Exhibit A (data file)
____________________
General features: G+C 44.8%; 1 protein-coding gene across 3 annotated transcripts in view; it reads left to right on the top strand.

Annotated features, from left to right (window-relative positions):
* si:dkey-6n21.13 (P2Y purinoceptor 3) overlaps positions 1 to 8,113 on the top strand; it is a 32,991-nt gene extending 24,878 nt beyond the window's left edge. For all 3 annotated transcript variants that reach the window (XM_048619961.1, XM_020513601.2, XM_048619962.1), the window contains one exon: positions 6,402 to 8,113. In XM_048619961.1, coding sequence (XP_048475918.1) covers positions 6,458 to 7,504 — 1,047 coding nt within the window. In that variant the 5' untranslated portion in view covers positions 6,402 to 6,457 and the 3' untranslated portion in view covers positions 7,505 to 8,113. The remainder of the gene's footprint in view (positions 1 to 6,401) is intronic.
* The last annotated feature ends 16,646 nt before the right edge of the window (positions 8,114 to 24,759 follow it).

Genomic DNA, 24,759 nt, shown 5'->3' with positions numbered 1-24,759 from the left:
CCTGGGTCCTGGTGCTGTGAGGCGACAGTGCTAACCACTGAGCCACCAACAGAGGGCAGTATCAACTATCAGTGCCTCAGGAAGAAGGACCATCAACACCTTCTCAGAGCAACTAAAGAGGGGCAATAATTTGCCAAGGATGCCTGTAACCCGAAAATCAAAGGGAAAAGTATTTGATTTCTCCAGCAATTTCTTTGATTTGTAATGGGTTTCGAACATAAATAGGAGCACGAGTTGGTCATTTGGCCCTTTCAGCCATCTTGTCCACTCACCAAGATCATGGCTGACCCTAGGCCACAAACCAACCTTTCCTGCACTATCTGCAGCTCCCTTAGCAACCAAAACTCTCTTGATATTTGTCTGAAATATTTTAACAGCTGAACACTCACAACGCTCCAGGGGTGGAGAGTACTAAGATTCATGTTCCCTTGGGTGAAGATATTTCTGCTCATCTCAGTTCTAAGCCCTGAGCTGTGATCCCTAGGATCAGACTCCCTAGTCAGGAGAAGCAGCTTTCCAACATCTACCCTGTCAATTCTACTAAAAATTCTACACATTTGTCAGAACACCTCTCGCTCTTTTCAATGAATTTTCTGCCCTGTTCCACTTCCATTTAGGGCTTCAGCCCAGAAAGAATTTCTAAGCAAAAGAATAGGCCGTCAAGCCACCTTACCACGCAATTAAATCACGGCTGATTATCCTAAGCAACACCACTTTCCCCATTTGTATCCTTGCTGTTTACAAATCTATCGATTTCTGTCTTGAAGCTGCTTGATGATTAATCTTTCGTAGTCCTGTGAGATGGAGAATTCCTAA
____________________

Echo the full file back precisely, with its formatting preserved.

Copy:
General features: G+C 44.8%; 1 protein-coding gene across 3 annotated transcripts in view; it reads left to right on the top strand.

Annotated features, from left to right (window-relative positions):
* si:dkey-6n21.13 (P2Y purinoceptor 3) overlaps positions 1 to 8,113 on the top strand; it is a 32,991-nt gene extending 24,878 nt beyond the window's left edge. For all 3 annotated transcript variants that reach the window (XM_048619961.1, XM_020513601.2, XM_048619962.1), the window contains one exon: positions 6,402 to 8,113. In XM_048619961.1, coding sequence (XP_048475918.1) covers positions 6,458 to 7,504 — 1,047 coding nt within the window. In that variant the 5' untranslated portion in view covers positions 6,402 to 6,457 and the 3' untranslated portion in view covers positions 7,505 to 8,113. The remainder of the gene's footprint in view (positions 1 to 6,401) is intronic.
* The last annotated feature ends 16,646 nt before the right edge of the window (positions 8,114 to 24,759 follow it).

Genomic DNA, 24,759 nt, shown 5'->3' with positions numbered 1-24,759 from the left:
CCTGGGTCCTGGTGCTGTGAGGCGACAGTGCTAACCACTGAGCCACCAACAGAGGGCAGTATCAACTATCAGTGCCTCAGGAAGAAGGACCATCAACACCTTCTCAGAGCAACTAAAGAGGGGCAATAATTTGCCAAGGATGCCTGTAACCCGAAAATCAAAGGGAAAAGTATTTGATTTCTCCAGCAATTTCTTTGATTTGTAATGGGTTTCGAACATAAATAGGAGCACGAGTTGGTCATTTGGCCCTTTCAGCCATCTTGTCCACTCACCAAGATCATGGCTGACCCTAGGCCACAAACCAACCTTTCCTGCACTATCTGCAGCTCCCTTAGCAACCAAAACTCTCTTGATATTTGTCTGAAATATTTTAACAGCTGAACACTCACAACGCTCCAGGGGTGGAGAGTACTAAGATTCATGTTCCCTTGGGTGAAGATATTTCTGCTCATCTCAGTTCTAAGCCCTGAGCTGTGATCCCTAGGATCAGACTCCCTAGTCAGGAGAAGCAGCTTTCCAACATCTACCCTGTCAATTCTACTAAAAATTCTACACATTTGTCAGAACACCTCTCGCTCTTTTCAATGAATTTTCTGCCCTGTTCCACTTCCATTTAGGGCTTCAGCCCAGAAAGAATTTCTAAGCAAAAGAATAGGCCGTCAAGCCACCTTACCACGCAATTAAATCACGGCTGATTATCCTAAGCAACACCACTTTCCCCATTTGTATCCTTGCTGTTTACAAATCTATCGATTTCTGTCTTGAAGCTGCTTGATGATTAATCTTTCGTAGTCCTGTGAGATGGAGAATTCCTAA